|Publication number||US7206134 B2|
|Application number||US 11/051,966|
|Publication date||Apr 17, 2007|
|Filing date||Feb 3, 2005|
|Priority date||Feb 4, 2004|
|Also published as||US20050286135, WO2005076869A2, WO2005076869A3|
|Publication number||051966, 11051966, US 7206134 B2, US 7206134B2, US-B2-7206134, US7206134 B2, US7206134B2|
|Inventors||Paul Weissman, Mark A. Handschy|
|Original Assignee||Displaytech, Inc.|
|Export Citation||BiBTeX, EndNote, RefMan|
|Patent Citations (20), Referenced by (20), Classifications (18), Legal Events (9)|
|External Links: USPTO, USPTO Assignment, Espacenet|
This application claims priority from U.S. Provisional Patent Application No. 60/542,074 filed Feb. 4, 2004, entitled “Compact Electronic Viewfinder”, the contents of which are incorporated herein by reference.
The present invention relates generally to optical systems such as electronic viewfinders, and more particularly to compact designs for optical systems for electronic viewfinders.
Most still cameras and video cameras today have viewfinders to allow the user to view a representation of the image to be recorded. While these were originally purely optical in nature, they have increasingly become electronic viewfinders such as are typically provided with modern video cameras. Many digital still cameras also have electronic viewfinders, as do wireless Internet appliances, and head-mounted displays. As is often the case in the consumer electronics industry, there is constant pressure to shrink the size of the device and thus the components in the device. For this and other reasons, there is a need to shrink the size of electronic viewfinders.
One representative electronic viewfinder on the market is produced and sold by Displaytech, Inc. of Longmont, Colo. as part of its LIGHTVIEW line of products. While these products may generally fit in a form factor in the range of a cube approximately 20 mm on each side, it may be desirable for similar functionality and quality to be provided in a product fitting in a form factor in the range of a cube approximately 10 mm on each side. As will be seen, new optical designs may be needed to achieve this reduction in volume by a factor of approximately eight.
As can be seen in U.S. Pat. No. 5,808,800, the contents of which are incorporated herein by reference, this current type of electronic viewfinder may include a spatial light modulator that is a pixelated, reflective microdisplay utilizing ferroelectric liquid crystal (FLC) technology. A beam splitter is located above the microdisplay with a lens system on an opposite side from the microdisplay and a light source located to the side of the beam splitter or the microdisplay directing polarized light toward the beam splitter. The polarized light is reflected toward the microdisplay and those pixels that are turned on will change the polarization of the light reflected thereby. Thus, the light from those pixels will pass through the beam splitter and the lens system for viewing by the eye of the user.
To miniaturize electronic cameras, it is desirable to make EVFs with small heights. It is instructive to review the performance of magnifiers known in the art. For example, in his book Modern Lens Design: a Resource Manual (McGraw-Hill, New York, 1992), Warren J. Smith describes designs of a number of representative forms of magnifiers and eyepieces. He states, “Unlike an eyepiece, a good magnifier must be insensitive to the position of the eye, because in a magnifier there is no exit-pupil-image of the objective lens to define the location of the user's eye. This requires a better level of correction, especially for spherical aberration in the magnifier, so that the image doesn't swim or distort as the eye is moved about.” These requirements specific to magnifiers apply in the present EVF case. After describing with reference to his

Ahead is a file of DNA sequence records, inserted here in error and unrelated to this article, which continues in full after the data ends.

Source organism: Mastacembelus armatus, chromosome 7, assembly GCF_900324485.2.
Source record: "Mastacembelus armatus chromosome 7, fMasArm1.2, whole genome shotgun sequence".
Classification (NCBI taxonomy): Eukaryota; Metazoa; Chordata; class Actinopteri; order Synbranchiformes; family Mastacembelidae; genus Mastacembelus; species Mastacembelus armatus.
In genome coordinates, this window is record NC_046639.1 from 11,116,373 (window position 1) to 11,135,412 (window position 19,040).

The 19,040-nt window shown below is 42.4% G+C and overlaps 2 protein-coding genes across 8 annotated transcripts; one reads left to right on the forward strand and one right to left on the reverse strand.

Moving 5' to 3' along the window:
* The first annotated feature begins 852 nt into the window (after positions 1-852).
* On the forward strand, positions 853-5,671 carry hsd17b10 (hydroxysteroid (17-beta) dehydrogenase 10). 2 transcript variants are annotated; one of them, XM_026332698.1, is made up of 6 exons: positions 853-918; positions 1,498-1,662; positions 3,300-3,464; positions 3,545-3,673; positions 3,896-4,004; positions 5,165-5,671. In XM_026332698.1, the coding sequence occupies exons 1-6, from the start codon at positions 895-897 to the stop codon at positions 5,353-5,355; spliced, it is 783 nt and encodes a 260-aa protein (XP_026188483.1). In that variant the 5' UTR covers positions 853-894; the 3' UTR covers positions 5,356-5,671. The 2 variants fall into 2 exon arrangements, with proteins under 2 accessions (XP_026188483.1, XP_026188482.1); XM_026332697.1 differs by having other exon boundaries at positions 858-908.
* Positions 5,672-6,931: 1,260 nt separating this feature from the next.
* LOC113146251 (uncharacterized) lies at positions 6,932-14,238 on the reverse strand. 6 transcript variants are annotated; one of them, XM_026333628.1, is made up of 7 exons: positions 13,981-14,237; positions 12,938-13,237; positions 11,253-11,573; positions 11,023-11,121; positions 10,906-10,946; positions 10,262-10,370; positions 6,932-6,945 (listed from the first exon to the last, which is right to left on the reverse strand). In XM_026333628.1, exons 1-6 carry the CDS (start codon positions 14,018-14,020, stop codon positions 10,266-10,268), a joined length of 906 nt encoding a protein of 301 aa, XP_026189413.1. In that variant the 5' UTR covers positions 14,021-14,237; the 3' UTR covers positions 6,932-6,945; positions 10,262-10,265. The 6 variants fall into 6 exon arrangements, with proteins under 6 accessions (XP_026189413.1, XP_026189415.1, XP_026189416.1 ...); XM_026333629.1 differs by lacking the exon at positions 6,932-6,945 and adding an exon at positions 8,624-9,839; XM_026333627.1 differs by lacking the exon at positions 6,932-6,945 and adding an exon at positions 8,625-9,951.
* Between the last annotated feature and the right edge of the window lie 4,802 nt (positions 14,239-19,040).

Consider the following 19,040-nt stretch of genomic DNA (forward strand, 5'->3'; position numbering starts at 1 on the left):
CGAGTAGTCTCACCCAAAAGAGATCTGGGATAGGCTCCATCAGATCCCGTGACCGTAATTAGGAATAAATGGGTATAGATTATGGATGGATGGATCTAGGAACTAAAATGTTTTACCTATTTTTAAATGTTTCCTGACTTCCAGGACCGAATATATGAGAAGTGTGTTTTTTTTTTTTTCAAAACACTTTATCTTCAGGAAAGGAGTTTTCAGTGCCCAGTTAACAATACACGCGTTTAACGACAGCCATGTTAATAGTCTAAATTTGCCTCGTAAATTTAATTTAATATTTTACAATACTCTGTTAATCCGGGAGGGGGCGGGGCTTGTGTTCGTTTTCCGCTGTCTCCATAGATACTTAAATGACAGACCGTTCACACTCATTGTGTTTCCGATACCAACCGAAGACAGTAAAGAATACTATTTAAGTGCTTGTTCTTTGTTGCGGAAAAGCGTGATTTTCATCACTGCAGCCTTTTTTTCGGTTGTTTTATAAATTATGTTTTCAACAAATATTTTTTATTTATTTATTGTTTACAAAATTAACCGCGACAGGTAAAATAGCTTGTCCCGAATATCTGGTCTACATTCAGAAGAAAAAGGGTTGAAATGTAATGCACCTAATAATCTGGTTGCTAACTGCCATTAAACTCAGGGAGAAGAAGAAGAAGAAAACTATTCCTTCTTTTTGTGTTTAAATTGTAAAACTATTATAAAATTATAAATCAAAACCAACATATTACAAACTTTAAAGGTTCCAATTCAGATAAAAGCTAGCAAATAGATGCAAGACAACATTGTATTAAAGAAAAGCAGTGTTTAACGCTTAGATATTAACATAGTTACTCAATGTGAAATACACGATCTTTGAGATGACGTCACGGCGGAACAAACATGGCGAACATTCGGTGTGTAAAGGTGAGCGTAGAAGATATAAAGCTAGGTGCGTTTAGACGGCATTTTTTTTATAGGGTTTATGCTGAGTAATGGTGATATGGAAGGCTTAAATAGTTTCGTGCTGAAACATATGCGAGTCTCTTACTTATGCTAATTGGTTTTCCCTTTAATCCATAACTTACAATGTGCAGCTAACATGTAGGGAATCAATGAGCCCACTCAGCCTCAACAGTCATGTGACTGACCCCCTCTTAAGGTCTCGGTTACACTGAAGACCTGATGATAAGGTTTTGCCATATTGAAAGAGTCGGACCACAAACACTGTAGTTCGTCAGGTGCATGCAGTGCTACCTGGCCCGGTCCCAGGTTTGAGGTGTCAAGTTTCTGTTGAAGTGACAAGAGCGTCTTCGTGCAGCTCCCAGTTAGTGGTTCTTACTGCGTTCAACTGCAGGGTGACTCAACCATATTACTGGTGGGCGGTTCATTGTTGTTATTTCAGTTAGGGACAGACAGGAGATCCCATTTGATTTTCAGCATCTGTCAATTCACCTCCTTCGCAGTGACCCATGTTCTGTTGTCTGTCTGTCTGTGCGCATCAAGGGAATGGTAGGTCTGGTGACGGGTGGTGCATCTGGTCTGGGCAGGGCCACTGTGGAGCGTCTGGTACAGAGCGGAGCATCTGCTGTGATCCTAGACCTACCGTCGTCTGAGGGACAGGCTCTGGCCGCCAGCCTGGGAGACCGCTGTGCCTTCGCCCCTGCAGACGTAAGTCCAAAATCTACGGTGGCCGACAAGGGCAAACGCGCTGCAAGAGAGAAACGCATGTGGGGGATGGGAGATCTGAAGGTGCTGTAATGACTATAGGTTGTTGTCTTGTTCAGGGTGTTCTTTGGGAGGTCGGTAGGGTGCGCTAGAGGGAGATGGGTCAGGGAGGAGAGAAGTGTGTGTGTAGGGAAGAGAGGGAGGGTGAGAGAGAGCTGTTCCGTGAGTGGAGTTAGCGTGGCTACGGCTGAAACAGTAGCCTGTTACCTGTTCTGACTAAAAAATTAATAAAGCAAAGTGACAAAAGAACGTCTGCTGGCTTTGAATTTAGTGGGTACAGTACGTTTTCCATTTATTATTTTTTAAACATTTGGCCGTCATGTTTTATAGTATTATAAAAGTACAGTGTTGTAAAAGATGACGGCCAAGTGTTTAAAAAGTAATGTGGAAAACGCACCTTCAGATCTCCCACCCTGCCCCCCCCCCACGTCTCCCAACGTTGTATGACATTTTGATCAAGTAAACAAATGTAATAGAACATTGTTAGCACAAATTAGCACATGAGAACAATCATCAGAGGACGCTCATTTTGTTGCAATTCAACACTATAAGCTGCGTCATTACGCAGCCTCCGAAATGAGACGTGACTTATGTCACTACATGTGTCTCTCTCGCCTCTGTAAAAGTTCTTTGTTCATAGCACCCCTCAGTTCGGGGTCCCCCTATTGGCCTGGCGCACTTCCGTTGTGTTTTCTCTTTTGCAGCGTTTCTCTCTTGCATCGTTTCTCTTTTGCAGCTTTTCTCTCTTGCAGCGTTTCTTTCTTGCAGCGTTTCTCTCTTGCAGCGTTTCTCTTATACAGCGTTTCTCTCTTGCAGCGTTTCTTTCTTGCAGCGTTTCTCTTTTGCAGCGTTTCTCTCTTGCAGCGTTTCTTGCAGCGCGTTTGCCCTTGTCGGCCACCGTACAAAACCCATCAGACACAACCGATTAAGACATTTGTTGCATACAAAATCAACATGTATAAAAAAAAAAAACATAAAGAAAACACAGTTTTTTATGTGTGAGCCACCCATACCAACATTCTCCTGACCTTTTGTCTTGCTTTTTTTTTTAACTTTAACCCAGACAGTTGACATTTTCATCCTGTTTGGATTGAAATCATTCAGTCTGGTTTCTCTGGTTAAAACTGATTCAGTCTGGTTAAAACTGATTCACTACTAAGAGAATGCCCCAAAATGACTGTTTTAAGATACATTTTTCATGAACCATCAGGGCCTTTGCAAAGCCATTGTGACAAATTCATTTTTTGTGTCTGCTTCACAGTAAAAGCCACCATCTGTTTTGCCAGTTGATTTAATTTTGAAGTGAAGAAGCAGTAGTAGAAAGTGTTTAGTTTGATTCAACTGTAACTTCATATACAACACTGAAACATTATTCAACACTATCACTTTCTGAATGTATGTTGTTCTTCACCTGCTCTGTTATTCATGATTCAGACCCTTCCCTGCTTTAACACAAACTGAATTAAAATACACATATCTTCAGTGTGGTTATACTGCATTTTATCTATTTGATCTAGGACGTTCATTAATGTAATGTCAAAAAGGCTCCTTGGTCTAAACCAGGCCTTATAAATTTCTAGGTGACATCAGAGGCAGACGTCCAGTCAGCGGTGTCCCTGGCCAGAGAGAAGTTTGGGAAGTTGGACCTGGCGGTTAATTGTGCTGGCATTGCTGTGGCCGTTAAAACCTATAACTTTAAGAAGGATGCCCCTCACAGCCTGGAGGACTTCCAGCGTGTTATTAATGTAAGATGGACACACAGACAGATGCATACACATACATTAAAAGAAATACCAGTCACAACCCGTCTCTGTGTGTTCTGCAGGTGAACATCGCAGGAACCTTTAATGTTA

Heights of standard magnifier designs.
As can be seen from the table, the height H is always larger than the EFL, and increases as the degree of correction improves, being generally around 1.5 times the EFL for well-corrected designs with modest fields of view.
EVFs utilize magnifications not much more than 20×, and more typically magnifications in the range of 10–16×. The use of magnifiers of the designs tabulated above would then result in minimum achievable heights of 14.6 mm (for a 20× magnifier of the simple doublet form) to 23.3 mm (for a more typical 16× magnifier with a better-corrected Plössl magnifier). However, it is desired to make cameras more miniature than allowed by these heights. Needed are magnifiers having a height H less than their EFL.
The design of compact electronic viewfinders is complicated in many cases by their use of reflective displays, which require provision for illumination from the front. This is typically accomplished as shown in
Frequently, the design of the EVF viewing optic is severely constrained by the long BFL needed to accommodate the illuminator cube and light source.
Thus, there is a need for EVF designs that combine improved magnifiers having a height less than their EFL with compatible illuminators for reflective displays. It is against this background and with a desire to improve on the prior art that the present invention has been developed.
A miniature display system is provided that includes a microdisplay; a source of light positioned to direct light onto the microdisplay; and one or more optical elements positioned in front of the microdisplay to provide a magnified virtual image of the microdisplay for a viewer. The optical elements are all located within 10 millimeters of the microdisplay.
The microdisplay may be a reflective microdisplay. The source of light may supply diffuse light. The system may further include a polarizing beam splitter and the source of light may provide polarized light. The one or more optical elements may include one or more reflective surfaces. The one or more optical elements may include a quarter-wave plate. The one or more reflective surfaces may include a planar mirror. The one or more reflective surfaces may include a Mangin mirror. The one or more reflective surfaces may include a partially reflective surface of a meniscus lens.